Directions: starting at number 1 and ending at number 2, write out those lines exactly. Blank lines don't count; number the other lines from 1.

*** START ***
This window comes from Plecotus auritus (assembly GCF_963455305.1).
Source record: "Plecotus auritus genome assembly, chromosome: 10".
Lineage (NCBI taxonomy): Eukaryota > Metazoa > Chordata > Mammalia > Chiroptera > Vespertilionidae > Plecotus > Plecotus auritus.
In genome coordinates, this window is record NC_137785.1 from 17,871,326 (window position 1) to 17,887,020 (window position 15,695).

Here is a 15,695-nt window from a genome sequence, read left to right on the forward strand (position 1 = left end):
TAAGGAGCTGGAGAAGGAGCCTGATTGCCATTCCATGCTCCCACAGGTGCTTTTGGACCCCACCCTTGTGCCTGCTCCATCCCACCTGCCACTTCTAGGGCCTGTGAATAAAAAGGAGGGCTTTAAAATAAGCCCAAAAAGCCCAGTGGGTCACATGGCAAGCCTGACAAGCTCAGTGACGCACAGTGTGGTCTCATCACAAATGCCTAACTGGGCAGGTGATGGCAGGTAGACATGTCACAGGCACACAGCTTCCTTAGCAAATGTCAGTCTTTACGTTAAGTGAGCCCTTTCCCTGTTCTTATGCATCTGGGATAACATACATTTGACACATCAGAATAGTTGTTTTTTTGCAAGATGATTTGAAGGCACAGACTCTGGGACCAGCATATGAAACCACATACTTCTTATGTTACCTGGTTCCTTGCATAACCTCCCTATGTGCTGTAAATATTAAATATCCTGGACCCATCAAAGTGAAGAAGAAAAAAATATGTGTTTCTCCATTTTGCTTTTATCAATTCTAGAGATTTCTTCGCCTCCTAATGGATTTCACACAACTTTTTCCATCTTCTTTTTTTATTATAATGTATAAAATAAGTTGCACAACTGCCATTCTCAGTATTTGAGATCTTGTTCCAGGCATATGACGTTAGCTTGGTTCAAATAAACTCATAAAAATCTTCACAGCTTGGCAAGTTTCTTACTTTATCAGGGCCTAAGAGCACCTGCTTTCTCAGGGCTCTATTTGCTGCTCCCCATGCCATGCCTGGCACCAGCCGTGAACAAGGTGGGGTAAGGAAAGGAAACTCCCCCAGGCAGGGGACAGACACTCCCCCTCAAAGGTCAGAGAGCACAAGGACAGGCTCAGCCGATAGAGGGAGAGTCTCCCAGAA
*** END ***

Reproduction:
This window comes from Plecotus auritus (assembly GCF_963455305.1).
Source record: "Plecotus auritus genome assembly, chromosome: 10".